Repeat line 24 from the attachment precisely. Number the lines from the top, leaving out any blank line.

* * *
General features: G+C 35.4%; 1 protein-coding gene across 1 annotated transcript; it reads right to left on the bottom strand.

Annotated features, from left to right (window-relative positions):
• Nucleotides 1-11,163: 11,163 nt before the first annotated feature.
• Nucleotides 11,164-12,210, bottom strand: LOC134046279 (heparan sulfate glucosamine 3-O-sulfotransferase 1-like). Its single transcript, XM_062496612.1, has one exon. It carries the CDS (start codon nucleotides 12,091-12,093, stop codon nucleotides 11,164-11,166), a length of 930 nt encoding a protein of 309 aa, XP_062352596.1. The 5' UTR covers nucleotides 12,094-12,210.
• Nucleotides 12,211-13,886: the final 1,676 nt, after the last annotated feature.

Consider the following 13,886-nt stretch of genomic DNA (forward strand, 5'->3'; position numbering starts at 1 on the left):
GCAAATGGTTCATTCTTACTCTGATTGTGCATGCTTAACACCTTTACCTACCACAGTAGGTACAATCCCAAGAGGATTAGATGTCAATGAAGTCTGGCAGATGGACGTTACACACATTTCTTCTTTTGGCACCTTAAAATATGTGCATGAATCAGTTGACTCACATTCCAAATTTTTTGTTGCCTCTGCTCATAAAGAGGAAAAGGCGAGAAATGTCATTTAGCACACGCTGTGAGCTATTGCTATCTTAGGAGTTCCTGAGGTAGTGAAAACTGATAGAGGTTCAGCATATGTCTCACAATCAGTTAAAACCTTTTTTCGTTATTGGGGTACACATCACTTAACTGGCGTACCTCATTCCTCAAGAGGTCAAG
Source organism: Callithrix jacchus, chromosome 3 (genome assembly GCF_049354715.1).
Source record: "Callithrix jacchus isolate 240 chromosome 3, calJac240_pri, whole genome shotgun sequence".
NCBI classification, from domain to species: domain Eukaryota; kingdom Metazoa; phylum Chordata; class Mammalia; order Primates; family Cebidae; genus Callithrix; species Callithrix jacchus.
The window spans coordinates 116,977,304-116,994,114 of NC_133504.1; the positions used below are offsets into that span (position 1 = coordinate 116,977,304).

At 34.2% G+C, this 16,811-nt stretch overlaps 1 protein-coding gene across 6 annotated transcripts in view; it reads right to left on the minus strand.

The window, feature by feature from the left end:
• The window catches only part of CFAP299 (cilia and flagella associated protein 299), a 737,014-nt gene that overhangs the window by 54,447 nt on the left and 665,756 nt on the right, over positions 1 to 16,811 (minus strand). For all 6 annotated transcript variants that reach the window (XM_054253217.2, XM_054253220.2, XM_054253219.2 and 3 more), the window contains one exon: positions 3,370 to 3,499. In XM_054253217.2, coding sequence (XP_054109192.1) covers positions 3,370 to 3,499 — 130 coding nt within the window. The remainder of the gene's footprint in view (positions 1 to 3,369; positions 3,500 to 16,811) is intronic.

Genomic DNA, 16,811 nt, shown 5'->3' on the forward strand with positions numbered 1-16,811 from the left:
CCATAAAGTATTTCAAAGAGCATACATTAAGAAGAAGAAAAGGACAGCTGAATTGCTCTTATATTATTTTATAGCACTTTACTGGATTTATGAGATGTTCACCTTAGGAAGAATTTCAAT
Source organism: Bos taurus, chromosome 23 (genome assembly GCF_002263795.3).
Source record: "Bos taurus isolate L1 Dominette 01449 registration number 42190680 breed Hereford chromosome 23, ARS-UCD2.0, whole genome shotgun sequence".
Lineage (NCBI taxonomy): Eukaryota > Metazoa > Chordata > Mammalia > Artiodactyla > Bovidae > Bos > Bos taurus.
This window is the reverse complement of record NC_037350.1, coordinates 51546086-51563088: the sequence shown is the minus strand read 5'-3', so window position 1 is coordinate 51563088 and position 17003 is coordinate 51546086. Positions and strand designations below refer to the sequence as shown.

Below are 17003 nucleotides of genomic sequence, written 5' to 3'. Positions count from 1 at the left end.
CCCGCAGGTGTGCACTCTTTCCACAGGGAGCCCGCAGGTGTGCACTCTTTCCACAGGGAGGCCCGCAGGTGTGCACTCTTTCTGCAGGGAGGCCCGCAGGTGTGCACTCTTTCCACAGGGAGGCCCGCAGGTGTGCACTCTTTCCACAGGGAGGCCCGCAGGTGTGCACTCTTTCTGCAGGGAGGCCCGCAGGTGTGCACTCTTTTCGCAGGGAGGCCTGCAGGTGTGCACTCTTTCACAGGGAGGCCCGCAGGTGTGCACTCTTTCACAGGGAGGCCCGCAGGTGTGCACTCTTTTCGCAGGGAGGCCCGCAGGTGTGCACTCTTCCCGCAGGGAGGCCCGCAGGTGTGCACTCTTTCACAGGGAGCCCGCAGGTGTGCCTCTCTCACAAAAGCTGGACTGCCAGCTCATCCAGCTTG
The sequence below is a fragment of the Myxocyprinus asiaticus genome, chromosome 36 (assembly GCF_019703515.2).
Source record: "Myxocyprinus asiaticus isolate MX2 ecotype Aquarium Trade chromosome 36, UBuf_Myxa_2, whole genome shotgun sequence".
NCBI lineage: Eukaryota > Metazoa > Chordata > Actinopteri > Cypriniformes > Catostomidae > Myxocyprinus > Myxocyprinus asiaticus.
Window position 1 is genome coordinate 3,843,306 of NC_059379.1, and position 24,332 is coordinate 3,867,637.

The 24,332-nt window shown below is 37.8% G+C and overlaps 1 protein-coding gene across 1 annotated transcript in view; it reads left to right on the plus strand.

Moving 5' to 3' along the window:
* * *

Source record: "Myxocyprinus asiaticus isolate MX2 ecotype Aquarium Trade chromosome 36, UBuf_Myxa_2, whole genome shotgun sequence".